San Pablo forming emergency services
City establishes support groups
Published: Thursday, October 15, 2009
Updated: Thursday, October 15, 2009 06:10
Planning ahead can bring about a significant difference in one's life and the lives of others around him or her, and in many cases, it is important enough to be made a priority.
The same relates to planning ahead for a major disaster, including the most commonly feared in California — earthquakes. Preparation is time critical not only individually, but also collectively for a city, town or state.
Emergency plans are in place for the city of San Pablo, ensuring all activities run efficiently, smoothly and as orderly as possible in an emergency, city officials say.
Referred to as the Emergency Operations Plans, it is currently in revision with an updated version due to be published by the end of the year, San Pablo City Manager Brock Arner said.
With that said, the responsibility of getting these actions to happen fall upon the shoulders of the disaster preparedness coordinators, he said.
For the city of San Pablo, the disaster preparedness coordinator is Andrea Ignacio-Barter, who shares some of the many tasks she is responsible for.
"My job is to prepare our community for any disaster and everything that entails," Barter said.
She said some of the layers of responsibility in both her and Gerk's position include: effectively and efficiently mitigating; preparing for and responding to emergencies within her jurisdictions; working collaboratively with partners at all governmental levels, community-based organizations and private industry in advance to accomplish the first goal; equipping staff with the proper training and equipment; and building awareness, increasing outreach and providing training to the community, so it is able to sustain itself before, during and after an emergency.
Along with the many tasks that come under an Emergency Operations Plan, there is a disaster team, consisting of individuals from each city department.
"I have confidence in the emergency team. They have not been tested by a major emergency, but I have confidence in the staff," Arner said.
Carter said there is a city safety committee that includes representatives from each city department.
"A copy of the Emergency Operations Plan is kept with each one," Ignacio-Barter said.
He said the city should have a city disaster council, made up of the mayor, city manager, department heads and others.
A clearinghouse, called the Emergency Operations Center, is used for direct response to the community in case of an emergency or disaster situation and exists for the city of San Pablo, located on the ground floor of the San Pablo Police Department, Ignacio-Barter said.
Taking the lessons from the 1989 Loma Prieta earthquake, the city of San Pablo is now proactive and has applied for grant funds to mitigate infrastructure for city-owned property, Ignacio-Barter said.
He said buildings are being brought up to code and new ones in construction are required to be, thus limiting damage, so that the structure can survive a major earthquake.
Continuous and constant communication and coordination is kept with other agencies such as the American Red Cross, Federal Emergency Management Agency (FEMA), Community Emergency Response Team (CERT), 211 and others, well in advance of a disaster, Ignacio-Barter said.
"There is constant coordination and collaboration with all of our partners ahead of time," he said. "It's a rule of thumb not to use a disaster to learn who your partners or resources are."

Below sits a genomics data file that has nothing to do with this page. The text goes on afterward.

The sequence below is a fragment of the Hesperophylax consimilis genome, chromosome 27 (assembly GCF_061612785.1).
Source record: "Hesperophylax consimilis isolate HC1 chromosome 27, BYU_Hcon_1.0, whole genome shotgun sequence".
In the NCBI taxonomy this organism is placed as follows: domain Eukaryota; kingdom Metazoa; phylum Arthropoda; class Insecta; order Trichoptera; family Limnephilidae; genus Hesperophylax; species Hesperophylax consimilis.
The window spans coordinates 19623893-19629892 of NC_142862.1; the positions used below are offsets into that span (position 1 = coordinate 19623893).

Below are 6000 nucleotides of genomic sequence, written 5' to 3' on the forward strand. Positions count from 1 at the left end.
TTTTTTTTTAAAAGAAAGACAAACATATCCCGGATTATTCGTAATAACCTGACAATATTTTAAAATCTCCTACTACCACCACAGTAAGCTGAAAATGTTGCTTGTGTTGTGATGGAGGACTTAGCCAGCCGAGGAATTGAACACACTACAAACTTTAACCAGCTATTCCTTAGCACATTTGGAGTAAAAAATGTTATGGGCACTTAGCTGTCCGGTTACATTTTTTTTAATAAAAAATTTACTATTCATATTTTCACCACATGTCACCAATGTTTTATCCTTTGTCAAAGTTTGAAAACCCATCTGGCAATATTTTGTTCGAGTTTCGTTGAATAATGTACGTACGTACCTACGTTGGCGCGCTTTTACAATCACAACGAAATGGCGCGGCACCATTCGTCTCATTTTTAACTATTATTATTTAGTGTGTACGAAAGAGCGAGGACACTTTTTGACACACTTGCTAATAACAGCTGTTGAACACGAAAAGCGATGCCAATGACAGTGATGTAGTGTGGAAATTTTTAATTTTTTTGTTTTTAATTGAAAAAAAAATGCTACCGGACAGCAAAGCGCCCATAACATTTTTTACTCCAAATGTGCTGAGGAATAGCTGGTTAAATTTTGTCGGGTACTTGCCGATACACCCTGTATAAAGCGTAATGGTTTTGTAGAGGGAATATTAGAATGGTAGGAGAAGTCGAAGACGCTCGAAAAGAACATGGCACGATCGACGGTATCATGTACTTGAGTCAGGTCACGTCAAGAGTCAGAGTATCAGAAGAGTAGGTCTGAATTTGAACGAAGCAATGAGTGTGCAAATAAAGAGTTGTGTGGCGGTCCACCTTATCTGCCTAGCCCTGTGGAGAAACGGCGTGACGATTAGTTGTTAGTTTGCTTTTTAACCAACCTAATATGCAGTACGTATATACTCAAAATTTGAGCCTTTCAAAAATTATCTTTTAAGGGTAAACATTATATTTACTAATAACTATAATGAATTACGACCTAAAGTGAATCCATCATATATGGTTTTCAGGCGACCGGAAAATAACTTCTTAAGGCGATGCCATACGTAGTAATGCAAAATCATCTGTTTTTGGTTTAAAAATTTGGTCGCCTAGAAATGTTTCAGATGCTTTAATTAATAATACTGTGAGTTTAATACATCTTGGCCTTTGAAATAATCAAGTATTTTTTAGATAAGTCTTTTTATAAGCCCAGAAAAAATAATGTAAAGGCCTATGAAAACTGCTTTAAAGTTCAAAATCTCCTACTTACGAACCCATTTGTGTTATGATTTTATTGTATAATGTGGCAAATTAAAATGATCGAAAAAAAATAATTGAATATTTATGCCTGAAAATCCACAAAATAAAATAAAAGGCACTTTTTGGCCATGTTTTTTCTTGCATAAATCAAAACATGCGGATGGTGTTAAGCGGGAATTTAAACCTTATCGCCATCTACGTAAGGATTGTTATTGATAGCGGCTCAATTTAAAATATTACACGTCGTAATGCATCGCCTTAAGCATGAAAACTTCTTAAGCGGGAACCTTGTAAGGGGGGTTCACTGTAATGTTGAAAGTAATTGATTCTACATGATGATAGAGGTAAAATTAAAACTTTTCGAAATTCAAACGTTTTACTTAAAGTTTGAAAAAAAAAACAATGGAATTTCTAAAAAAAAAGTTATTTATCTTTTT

The public, however, is encouraged to become self-sufficient in planning for emergency situations. Periodically, Pacific Gas and Electric and other utility operations provide guidance for the home in case of a major emergency.
Tips from the guides include such information as emphasis on the need and directions on how to strap one's water heater to the wall, preventing it from tipping backward.
Arner stresses the importance of families putting together what is called the 72-Hour Emergency Supply Kit. It is individually tailored to meet the basic survival needs of each family for three days to a week, he said.
"We want the public to take action and take care of themselves," Arner said.
Suggested storage is a 32-gallon trash can and may contain items from battery-powered radios and first aid kits, to sanitation items and nonperishable food items. More information on how to set up the kit can be found at www.72hours.org.
The city of San Pablo participates in many community events, using a Comcast channel and other resources listed on its Web site to build awareness and increase outreach about the local hazards in the area, Arner said.
Presentations are also made upon request through CERT, available in English and Spanish, promoting responsiveness in the event of a disaster, he said.
In addition, the Contra Costa Community College District has developed an emergency plan headed by Emergency Services Coordinator Ted Terstegge also covering an array of emergencies from aircraft collisions through weather emergencies.
Event-specific guidelines are provided that include what to do during an earthquake, if one becomes trapped as a result of an earthquake and what steps to take afterward, Terstegge said.
Training for emergencies occurs through CERT, which educates people about disaster preparedness for hazards that may possibly impact their area and trains them in basic disaster response skills, such as fire safety, light search and rescue, team organization and disaster medical operations, Terstegge said.
CERT members can also assist others in their neighborhood or workplace, should the situation arise where professional responders are not immediately available to help.